• Review of Danilo Kiš, Mansarda, tr. John Cox in World Literature Today (March/April 2009): 68-9.
  • Review of Dubravka Ugrešic, Lend Me Your Character, tr. Celia Hawkesworth and Michael Henry Heim in Balkanistica 20, (Spring 2007): 185-187.

Education:

  • 2002 MA in English Literature and Theory, University Of Nis, Serbia
  • 2007 Ph.D. in Comparative Literature, Rutgers University

Book:

  • (2013) The Sacrificed Body

From: Slavic Languages & Literatures


SA

 

People Directory

Bishop Hrizostom (Stolić)

(1988–2012)

After the death of Bishop Grigorije the Western Diocese was administered by Irinej, Bishop of Niš, from October 1985 until May 1986, and by Sava, Bishop of Šumadija, from July 1986 until May 1988.

The Holy Bishops’ Assembly at the regular session in May 1988 elected Archimandrite Hrizostom Stolić as a Bishop of the Western Diocese.

Bishop Hrizostom was born in 1939 in Ruma where he graduated from elementary school and middle school (High School). After High School he went to the Dečani Monastery where he took monastic vows. He was ordained to hierodeacon and hieromonk by Rt. Rev. Pavle, Bishop of Ras-Prizren. Soon afterwards he went to America to be at the service to his Church and people. He studied at the Seminary in the Russian Holy Trinity Monastery in Jordanville. He then came to Chicago and helped the pastor at Holy Resurrection Church with his duties. He was appointed temporary pastor of St. George Church in East Chicago, Indiana in 1967. He remained there until 1969. For two years he established firm spiritual roots in the community. He felt a higher calling and responded to it. In 1969 he went to the Hilandar Monastery at Mount Athos in Greece, where he remained for nineteen years. There he was elevated to the rank of archimandrite by the Patriarch of Constantinople, His Holiness Demitrius the First. At one time he was elected a Dean of Mount Athos. He was a librarian in the Hilandar Monastery. Along with the spiritual growth he advanced his intellectual dimensions. He published the Lives of the Holy Fathers in two volumes and the Liturgy of St. Apostle James, which he translated into the Serbian language.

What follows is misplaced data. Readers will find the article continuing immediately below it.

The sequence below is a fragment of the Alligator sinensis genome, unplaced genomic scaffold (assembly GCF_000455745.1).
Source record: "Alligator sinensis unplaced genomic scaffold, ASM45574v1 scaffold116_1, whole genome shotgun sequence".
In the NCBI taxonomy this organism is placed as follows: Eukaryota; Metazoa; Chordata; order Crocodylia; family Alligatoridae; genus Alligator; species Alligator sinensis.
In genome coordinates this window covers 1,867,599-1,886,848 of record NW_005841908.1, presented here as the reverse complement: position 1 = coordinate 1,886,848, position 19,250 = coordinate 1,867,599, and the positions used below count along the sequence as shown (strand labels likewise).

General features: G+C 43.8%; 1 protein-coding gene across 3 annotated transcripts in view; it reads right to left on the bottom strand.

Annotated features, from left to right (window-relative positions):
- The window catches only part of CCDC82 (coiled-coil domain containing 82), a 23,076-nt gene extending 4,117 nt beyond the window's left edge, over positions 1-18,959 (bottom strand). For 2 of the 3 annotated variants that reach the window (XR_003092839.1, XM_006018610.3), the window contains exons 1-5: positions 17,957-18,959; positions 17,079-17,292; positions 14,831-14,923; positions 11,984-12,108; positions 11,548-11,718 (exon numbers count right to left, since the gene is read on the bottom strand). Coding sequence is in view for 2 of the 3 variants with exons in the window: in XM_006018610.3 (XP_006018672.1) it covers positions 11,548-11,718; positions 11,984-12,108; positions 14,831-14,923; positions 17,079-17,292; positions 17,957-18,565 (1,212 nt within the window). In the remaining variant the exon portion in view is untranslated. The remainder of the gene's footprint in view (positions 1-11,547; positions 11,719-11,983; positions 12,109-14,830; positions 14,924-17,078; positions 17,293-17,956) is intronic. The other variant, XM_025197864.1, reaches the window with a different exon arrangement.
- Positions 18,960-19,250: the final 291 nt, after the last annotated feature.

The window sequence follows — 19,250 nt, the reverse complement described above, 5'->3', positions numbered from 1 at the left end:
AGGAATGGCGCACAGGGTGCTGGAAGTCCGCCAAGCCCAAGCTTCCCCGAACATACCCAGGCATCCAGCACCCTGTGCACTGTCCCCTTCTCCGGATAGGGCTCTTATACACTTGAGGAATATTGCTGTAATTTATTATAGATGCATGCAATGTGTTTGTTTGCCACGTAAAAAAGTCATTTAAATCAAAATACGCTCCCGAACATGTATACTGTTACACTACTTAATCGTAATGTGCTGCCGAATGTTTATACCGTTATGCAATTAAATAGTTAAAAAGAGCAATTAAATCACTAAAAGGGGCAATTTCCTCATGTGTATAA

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Publishing

The Prologue of Ohrid

St Nikolai of Zica (Velimirovic) (1880-1956) has been called the "Serbian Chrysostom" for his theological depth and golden-tongued eloquence. Now for the first time, a complete and unabridged English translation of St. Nikolai's Prologue of Ohrid has been made available. St. Nikolai's Prologue has become a much-loved spiritual classic for Orthodox Christians worldwide. An inspirational source-book of the Orthodox Faith, it contains within its pages a summation of the Church's wisdom and Her experience of sanctity through the Grace of Jesus Christ. Lives of Saints, Hymns, Reflections and Homilies are presented for every day of the year. St. Nikolai's beautiful Hymns have never before appeared in English.

The text of this 1,450-page magnum opus of St. Nikolai has been translated from the Serbian and edited by clergy and monastics of the Serbian Orthodox Diocese of Western America.

In two volumes, hardbound, with full-color dust jackets.
New 2nd Edition 2008
Volume I: January to June, 650 pages (ISBN 0-9719505-0-4)
Volume II: July to December, 704 pages (ISBN 0-9719505-1-2)